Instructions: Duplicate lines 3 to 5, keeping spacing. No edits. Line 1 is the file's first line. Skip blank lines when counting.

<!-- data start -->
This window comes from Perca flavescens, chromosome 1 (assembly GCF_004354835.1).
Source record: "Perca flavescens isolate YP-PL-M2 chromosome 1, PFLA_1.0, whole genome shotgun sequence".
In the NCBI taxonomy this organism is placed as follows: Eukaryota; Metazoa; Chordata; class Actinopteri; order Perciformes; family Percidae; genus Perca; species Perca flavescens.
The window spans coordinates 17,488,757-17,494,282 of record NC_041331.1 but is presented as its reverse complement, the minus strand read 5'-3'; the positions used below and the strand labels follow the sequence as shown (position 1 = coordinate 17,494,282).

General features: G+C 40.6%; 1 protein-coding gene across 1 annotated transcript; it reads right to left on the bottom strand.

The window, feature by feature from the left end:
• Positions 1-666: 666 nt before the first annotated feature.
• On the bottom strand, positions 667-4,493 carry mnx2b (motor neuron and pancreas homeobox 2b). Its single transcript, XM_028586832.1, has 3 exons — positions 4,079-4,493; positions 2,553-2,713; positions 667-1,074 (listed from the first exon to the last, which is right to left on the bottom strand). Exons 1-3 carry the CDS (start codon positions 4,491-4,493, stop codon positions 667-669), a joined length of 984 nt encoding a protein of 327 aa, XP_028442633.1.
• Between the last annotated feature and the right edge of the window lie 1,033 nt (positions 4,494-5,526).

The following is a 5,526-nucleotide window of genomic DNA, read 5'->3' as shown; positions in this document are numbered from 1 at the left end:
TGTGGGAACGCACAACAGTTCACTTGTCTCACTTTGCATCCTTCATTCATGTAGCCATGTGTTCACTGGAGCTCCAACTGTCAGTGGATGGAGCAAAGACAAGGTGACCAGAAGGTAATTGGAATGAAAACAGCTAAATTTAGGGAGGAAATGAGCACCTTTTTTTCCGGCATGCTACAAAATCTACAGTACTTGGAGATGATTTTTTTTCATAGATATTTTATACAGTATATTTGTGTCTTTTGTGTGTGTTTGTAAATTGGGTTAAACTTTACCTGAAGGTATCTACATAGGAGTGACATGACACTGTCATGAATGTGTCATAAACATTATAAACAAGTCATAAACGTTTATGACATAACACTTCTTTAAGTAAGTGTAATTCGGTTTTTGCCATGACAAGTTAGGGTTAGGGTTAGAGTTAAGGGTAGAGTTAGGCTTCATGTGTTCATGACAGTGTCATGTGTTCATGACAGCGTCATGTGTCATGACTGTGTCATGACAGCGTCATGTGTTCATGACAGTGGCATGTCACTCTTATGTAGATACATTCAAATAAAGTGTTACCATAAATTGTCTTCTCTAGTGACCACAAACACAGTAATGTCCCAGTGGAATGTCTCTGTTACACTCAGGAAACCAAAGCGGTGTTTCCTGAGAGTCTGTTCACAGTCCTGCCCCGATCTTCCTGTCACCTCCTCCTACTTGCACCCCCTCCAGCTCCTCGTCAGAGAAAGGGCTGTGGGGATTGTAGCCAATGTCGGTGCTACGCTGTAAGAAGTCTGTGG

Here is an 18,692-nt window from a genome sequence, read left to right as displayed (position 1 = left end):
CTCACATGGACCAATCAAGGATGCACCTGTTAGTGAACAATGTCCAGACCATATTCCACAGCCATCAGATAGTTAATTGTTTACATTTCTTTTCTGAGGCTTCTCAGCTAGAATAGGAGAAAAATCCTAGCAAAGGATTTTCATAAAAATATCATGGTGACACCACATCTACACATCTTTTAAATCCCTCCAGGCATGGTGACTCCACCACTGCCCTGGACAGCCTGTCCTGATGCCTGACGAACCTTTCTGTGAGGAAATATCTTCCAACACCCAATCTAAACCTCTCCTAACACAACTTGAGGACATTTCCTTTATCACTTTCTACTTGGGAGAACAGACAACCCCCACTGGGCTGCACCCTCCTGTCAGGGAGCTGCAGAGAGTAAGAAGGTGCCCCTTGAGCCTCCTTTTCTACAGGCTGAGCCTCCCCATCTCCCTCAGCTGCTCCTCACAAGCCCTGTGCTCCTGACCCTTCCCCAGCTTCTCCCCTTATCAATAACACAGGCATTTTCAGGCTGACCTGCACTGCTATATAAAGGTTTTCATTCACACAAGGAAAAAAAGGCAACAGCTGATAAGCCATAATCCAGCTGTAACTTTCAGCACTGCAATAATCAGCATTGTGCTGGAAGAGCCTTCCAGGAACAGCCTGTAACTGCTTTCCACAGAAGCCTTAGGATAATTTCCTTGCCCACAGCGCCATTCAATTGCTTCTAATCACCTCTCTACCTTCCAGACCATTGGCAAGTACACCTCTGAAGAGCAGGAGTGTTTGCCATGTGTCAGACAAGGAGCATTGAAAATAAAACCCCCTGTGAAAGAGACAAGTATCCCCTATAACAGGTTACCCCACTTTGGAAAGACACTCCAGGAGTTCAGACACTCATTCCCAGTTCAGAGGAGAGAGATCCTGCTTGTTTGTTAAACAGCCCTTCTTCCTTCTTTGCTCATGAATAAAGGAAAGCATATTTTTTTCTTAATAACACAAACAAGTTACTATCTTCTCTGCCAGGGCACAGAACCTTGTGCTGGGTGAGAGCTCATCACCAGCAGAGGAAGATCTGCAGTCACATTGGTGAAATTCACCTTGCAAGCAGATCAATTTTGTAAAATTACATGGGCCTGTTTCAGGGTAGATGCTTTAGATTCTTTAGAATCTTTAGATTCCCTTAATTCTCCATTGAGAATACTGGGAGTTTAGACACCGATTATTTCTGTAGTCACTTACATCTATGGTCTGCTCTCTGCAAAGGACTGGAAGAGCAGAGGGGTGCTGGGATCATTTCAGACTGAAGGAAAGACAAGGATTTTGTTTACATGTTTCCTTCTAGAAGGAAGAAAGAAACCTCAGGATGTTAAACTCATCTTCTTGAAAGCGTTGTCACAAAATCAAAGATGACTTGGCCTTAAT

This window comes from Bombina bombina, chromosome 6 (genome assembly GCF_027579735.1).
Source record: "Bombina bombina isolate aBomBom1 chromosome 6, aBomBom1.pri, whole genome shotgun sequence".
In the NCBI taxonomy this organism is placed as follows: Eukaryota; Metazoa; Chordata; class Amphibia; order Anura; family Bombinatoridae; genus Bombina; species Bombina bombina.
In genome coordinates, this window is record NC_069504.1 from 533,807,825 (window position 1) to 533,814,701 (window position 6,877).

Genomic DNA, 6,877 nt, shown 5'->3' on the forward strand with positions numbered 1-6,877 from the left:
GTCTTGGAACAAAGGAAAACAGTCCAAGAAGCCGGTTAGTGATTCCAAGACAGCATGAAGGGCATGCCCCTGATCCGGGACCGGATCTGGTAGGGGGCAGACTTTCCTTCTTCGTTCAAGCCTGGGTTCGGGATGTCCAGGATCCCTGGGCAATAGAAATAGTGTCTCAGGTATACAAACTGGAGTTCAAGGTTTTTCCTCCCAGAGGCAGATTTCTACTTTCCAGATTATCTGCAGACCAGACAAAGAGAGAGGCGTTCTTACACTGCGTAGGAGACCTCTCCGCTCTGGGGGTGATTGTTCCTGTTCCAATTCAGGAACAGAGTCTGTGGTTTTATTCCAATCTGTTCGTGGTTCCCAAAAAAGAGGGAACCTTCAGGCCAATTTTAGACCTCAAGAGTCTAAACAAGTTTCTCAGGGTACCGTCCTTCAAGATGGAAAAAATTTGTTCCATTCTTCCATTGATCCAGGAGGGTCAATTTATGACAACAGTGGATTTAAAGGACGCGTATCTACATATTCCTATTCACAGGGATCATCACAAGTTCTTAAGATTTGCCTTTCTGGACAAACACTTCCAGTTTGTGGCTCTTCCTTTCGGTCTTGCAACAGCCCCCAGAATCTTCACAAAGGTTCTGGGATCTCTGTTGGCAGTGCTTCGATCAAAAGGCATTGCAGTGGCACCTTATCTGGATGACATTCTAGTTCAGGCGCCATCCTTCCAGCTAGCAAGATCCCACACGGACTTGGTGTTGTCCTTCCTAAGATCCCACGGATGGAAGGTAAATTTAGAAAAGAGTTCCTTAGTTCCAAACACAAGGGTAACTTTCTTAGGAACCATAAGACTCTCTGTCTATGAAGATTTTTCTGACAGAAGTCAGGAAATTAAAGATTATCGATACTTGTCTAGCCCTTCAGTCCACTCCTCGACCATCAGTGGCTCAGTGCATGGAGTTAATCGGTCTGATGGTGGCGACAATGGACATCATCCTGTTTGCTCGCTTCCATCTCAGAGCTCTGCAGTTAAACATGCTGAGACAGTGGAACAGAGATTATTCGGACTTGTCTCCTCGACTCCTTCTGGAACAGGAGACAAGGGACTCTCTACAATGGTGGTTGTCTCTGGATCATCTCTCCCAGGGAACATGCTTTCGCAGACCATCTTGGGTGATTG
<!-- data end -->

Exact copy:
In the NCBI taxonomy this organism is placed as follows: Eukaryota; Metazoa; Chordata; class Actinopteri; order Perciformes; family Percidae; genus Perca; species Perca flavescens.
The window spans coordinates 17,488,757-17,494,282 of record NC_041331.1 but is presented as its reverse complement, the minus strand read 5'-3'; the positions used below and the strand labels follow the sequence as shown (position 1 = coordinate 17,494,282).

General features: G+C 40.6%; 1 protein-coding gene across 1 annotated transcript; it reads right to left on the bottom strand.